This is the relatively dry, spicy style of pork barbecue, complete with a little skin crackling, for which eastern North Carolina is renowned. It’s featured at hundreds of barbecue joints and social pig pickin’s throughout the region. The cooked meat is either chopped or pulled and doused not with the sweeter, tomatoey sauces used for Lexington-style barbecue in the western part of the state, but the classic vinegar moppin’ sauce.
Traditionally, whole hogs are slowly smoked on huge grates over hickory and/or oak fires. Given the impracticality of digging a large pit in the ground and roasting a whole pig, a very good approximation of eastern-style Carolina ’cue can be accomplished with pork shoulder and an ordinary kettle grill. Typically, this barbecue is served with coleslaw, Brunswick stew, maybe baked beans, hush puppies, and either beer or iced tea.–James Villas
LC Pork Aplenty
The author notes something quite important–the chopped barbecue freezes well. He (and we) think you really ought to consider roasting two pork shoulders (aka pork butts) rather than one. We don’t think we need to divulge why.
North Carolina Pulled Pork
- Quick Glance
- Quick Glance
- 15 M
- 7 H
- Makes 10 or so servings
Special Equipment: a small (1 1/2 - to 2-pound) bag hickory wood chips and a 10-pound bag charcoal briquets
IngredientsEmail Grocery List
Recipe Testers Reviews
I don’t believe it’s possible to write a recipe for barbecue of any kind. There are too many variables: the type of cooker you have, the size and shape of your hunk of meat, the weather, the type of wood or charcoal you use—too many variables to distill into one tried-and-true recipe. All one can really do is say, this is how I do it, best of luck to you!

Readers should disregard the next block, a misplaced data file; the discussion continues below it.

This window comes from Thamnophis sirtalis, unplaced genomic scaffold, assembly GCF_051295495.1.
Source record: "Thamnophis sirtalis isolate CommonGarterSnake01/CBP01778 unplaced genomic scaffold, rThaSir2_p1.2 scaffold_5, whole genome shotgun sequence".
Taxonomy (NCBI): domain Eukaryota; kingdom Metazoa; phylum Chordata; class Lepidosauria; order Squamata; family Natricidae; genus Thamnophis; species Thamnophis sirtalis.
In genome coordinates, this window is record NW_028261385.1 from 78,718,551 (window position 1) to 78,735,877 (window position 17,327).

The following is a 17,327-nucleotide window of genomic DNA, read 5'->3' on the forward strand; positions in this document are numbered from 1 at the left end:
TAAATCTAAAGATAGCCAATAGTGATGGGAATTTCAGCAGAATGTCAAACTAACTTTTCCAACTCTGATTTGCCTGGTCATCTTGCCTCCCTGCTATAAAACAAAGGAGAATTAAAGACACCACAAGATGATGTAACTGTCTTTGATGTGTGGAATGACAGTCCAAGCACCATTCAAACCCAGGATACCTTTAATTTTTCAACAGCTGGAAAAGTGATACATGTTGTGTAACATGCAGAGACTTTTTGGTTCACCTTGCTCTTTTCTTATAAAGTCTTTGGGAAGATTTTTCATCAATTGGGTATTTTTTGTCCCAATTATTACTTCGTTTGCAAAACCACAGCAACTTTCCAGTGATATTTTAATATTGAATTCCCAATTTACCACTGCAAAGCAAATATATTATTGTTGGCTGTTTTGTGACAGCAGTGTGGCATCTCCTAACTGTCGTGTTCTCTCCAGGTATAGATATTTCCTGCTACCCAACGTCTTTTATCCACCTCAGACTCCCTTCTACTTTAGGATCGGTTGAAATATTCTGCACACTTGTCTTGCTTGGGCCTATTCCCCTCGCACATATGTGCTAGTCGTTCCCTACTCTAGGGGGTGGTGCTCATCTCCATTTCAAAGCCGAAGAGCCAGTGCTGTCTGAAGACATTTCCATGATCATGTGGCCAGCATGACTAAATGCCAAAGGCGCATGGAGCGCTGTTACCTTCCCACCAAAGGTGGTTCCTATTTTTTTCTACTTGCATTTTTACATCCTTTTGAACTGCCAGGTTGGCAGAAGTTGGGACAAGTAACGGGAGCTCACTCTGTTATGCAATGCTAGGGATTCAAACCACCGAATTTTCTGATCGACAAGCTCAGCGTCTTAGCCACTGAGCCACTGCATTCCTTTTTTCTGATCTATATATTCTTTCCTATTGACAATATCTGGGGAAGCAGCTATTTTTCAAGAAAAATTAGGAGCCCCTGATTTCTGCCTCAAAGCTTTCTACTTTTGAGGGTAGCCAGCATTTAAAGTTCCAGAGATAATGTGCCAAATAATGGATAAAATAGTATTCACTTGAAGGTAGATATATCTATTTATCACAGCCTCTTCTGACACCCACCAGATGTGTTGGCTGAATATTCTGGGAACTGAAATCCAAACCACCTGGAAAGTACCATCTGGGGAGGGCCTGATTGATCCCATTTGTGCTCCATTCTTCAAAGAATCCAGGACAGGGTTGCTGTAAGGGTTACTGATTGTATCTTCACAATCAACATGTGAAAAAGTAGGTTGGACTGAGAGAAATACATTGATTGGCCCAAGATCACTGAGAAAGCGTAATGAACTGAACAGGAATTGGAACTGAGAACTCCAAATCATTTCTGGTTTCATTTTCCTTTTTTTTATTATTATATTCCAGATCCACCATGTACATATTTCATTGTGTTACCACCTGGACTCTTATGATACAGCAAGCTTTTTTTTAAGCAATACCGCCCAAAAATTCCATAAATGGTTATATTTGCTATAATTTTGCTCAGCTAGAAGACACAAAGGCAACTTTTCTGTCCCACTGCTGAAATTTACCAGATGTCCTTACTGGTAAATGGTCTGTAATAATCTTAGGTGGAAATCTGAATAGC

With that in mind, I’d encourage you to try this recipe. This recipe is written for a Weber kettle grill, and I don’t own one—so if you’re like me, don’t let that part stop you. The important thing is to come up with a method of indirect grilling. I used a Brinkmann vertical smoker, adjusting the time for the difference in temperature. Mine took about 8 hours total, cooking at around 225 degrees.
It took me a few tries to find a cut of pork that was the right size, with enough skin and fat. This is important. You don’t want a cut that’s been trimmed clean. Talk to the butcher; you may need to special order one.
The sauce recipe here is a traditional Eastern North Carolina vinegar sauce. It’s great with a fatty cut like pork shoulder because the acidity balances the fat in the meat. I’d encourage you to try it.
Just be flexible and prepared to adjust the timing. One modification I would suggest is using large chunks of soaked hardwood instead of wood chips, to provide smoke. The wood chips, even soaked, will burn up very quickly. The larger chunks will last you about an hour, and by that time, you’ll need to add more coals anyway. Barbecue is fickle. You aim for a time and a temperature, but it’s done when it’s done, so have another beer and enjoy the process.